Aluminum Collection Has Proven Worth


Bob Carlos and Emily McGay of the Kiwanis Aluminum Collection Committee survey a mountain of bagged aluminum and other metals taken in during a can collection day in the Sullivan Field parking lot. The next collection date will be 9 a.m. to 1 p.m.  Saturday, Jan. 16. Kiwanis pays for the metal it takes in, then resells it to a Santa Fe firm at a slightly higher price, pays the necessary bills, and uses the remainder of the income to support Kiwanis community projects.Courtesy/ Morrie Pongratz
Kiwanis Club of Los Alamos

It’s been going on for many years: Every few weeks, the big, 4×4 signs go up; Kiwanis sets up a tent on the Sullivan Field Parking Lot; and, for a few hours, the club buys aluminum from a line of dedicated public supporters.

Bob Carlos, the current Kiwanis Aluminum Collection chairman, says the records entrusted to him go back to the 1990s, but he knows that the collection effort existed for some time before that.

Famous local recycling promoter Hank Winburn was involved for a long time.

Somewhat later, Steve Stoddard, former state senator from Los Alamos, was a constant volunteer. He usually served as cashier for the operation. He loved to be there because “he got to see people,” Carlos said, and, “He knew half the people who came and half the parents of the rest.”

Carlos himself has been helping with the effort since about 2003, and he estimates that during that time, Kiwanis has taken in 31.6 tons of metal, nearly all aluminum. He noted in a recent interview, “We do accept copper and lead and brass in addition,” but aluminum dominates collections.

In 2014, he said, the club collected 5,700 pounds of metal and brought in a little over $1,000 for the club.

The collection is conducted from 9 a.m. until approximately 1 p.m. on the third Saturday of each odd-numbered month of the year. The next collection, for example, will be on Jan. 16, the third Saturday of January—which is the first month of 2016, an odd-numbered month.

Why does Kiwanis carry out these collections, especially since the county takes in metal as part of its own recycling effort?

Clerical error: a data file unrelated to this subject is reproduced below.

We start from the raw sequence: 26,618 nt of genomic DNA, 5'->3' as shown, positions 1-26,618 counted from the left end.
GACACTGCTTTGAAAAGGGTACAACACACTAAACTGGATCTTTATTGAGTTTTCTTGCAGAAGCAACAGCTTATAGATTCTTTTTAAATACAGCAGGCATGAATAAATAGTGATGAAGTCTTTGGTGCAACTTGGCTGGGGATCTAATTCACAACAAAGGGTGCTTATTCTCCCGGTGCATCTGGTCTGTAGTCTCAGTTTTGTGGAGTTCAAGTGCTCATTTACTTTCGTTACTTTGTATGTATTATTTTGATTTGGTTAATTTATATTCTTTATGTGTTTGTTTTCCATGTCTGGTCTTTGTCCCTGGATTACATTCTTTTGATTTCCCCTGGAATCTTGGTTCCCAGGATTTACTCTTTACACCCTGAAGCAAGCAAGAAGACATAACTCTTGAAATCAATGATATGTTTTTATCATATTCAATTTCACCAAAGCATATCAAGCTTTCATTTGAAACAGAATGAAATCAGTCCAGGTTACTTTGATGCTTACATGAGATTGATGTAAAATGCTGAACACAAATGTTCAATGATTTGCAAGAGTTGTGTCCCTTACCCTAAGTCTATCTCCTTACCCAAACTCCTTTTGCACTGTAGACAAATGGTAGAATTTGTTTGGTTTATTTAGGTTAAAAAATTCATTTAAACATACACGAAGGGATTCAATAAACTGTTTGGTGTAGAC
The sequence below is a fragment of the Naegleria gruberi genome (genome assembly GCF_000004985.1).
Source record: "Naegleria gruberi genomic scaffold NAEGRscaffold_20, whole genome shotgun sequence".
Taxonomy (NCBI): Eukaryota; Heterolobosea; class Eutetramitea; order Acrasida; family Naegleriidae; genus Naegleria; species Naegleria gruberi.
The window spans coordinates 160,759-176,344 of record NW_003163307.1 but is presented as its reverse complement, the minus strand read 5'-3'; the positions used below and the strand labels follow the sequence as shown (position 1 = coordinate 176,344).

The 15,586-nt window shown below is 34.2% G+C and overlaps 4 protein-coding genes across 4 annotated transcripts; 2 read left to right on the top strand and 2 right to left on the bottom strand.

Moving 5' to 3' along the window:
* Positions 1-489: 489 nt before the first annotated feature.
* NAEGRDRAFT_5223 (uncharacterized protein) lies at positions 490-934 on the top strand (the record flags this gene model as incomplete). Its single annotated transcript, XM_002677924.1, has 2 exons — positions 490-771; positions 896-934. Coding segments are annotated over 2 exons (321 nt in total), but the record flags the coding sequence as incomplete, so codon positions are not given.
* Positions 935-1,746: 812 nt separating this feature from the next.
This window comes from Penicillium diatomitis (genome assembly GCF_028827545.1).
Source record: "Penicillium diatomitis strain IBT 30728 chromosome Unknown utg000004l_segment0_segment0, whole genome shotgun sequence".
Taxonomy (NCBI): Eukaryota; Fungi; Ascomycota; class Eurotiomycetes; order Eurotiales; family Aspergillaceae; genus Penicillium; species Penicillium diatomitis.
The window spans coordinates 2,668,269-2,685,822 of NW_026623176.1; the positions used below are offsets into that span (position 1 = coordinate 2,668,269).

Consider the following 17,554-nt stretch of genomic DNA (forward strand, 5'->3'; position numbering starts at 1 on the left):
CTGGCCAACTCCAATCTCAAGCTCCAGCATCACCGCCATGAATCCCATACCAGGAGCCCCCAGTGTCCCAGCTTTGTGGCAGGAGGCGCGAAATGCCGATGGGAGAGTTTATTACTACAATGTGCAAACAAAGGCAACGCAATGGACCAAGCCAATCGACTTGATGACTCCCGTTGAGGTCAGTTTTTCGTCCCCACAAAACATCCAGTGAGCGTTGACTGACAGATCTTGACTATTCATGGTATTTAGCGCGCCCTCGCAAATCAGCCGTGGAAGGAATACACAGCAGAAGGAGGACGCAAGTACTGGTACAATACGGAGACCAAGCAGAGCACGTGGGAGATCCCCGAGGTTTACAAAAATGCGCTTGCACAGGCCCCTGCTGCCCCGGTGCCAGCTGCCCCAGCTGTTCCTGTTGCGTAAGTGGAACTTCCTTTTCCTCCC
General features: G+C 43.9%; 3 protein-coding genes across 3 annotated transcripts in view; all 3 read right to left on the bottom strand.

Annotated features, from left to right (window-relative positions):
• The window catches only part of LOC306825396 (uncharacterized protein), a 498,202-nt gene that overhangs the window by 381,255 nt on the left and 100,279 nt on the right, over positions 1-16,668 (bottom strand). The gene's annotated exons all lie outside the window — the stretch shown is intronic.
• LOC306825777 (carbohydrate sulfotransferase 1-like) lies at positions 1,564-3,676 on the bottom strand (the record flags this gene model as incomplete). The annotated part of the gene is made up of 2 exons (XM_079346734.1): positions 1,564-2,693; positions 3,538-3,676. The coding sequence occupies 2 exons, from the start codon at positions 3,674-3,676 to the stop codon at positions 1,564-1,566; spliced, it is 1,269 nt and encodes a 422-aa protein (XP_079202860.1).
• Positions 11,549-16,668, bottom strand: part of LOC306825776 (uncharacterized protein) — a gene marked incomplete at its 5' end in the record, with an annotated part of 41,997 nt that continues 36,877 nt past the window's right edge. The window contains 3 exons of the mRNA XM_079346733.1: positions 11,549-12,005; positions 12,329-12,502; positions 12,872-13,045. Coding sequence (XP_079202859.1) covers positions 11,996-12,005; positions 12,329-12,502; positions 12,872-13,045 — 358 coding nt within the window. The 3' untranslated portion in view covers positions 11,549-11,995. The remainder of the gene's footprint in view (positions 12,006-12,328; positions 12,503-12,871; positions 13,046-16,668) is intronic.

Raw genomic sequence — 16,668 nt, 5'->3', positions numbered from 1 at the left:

Carlos explained that Kiwanis pays for the metal that people bring in, while the county does not. This fact encourages people to make the effort to bring their metal to Sullivan Field, and Kiwanis then sells the metal for a somewhat higher price, pays its own costs, and uses the rest for the club’s public service projects.

A few facts:

  • Right now, the club is paid about 40 cents per pound for its metal. It keeps about half of that amount.
  • In 2014, the club collected 5,700 pounds of metal and handed over about $1,000 to the club.
  • The work of putting up signs; setting up the tent; weighing, recording, and paying for metal; and loading it onto a Santa Fe buyer’s truck is all done by unpaid volunteers, primarily Kiwanis members.
  • Why does the club record the names of those who bring in metal and the details of each transaction?  To reduce the risk of inadvertently taking in stolen metal.
  • The largest load on record was collected in October 2005—1,974 pounds, mostly cans.
  • A “bad month” is any month when the take is below 500 pounds.
  • Are “bad months” frequent? No, Carlos said. “Usually, things are pretty good … The average runs around 800 to 900 pounds per month.”

On an average collection day, Carlos said, he and about six volunteers do all of the work. Usually, all of those helping are Kiwanis members, but sometimes there are others—frequently spouses.

Carlos values the volunteers greatly. He is always interested in recruiting a few more—especially people willing to substitute for him on the occasional collection days when he is out of town.

He also values those who donate, and, he noted, although many individuals are involved, there are also several good-sized organizations—clubs, churches, etc.—that participate. He would love to have more of them join the effort.

Want to help? Come donate on Jan. 16, and see what the drive is like. Come back to help in March if you enjoy the action. A second visit would also give you a chance to meet Carlos. He’ll be out of town in January. However, Kiwanis is usually good for a substitute. This time it will be Immediate Past President Steve Boerigter. Come and get acquainted—and help Kiwanis serve the community.